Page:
It is vital to work as a team and draw in stakeholders, councils, schools, aid agencies work with and through people. The Church needs to set an example as an organisation and then spread ripples into members’ lives. We face hard choices on food and flying for example. These are common issues. The Church must not preach but present people with choices they can intelligently address and decide what is right (not what is simply comfortable or expedient). This means being realistic in ambitions eg dates for decarbonisation 2025/30 if the policy direction is not shared by country. Government and business dictate the pace of decarbonisation eg  electricity grid.

There is a necessary reliance on offsetting in order to meet national target. Green tariffs will change but predicting the future is very difficult. Intelligent/realistic guesstimate required for policy/practical decision now eg for churches whether to replace a boiler with a more efficient gas boiler now. Government still subsidises fossil fuel.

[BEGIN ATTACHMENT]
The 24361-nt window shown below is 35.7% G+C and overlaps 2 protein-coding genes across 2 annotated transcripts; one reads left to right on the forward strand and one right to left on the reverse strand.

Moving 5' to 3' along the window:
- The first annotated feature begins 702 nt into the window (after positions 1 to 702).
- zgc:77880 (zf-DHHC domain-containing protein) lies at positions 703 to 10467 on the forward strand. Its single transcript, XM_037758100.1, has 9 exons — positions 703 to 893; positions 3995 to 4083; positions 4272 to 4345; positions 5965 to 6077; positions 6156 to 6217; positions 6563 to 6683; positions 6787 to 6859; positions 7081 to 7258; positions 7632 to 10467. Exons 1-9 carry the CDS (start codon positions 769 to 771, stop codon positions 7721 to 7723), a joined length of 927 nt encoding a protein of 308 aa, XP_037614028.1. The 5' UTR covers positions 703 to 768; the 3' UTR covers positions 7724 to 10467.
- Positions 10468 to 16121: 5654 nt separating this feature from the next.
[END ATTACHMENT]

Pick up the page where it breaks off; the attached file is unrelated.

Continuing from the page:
Gas is vital in London and UK. There are two ways to decarbonise: use hydrogen which is effectively carbon neutral or increase biofuel/biomethane. Moving from gas to electricity needs to balance removal of gas boiler with increase in electricity burden, as with electric cars – adds to electricity demands. Best source of renewables is offshore windfarms.
Most people in the UK think that most people in the UK do not like wind farms! It is not true!  There is a lot of ground to be made up.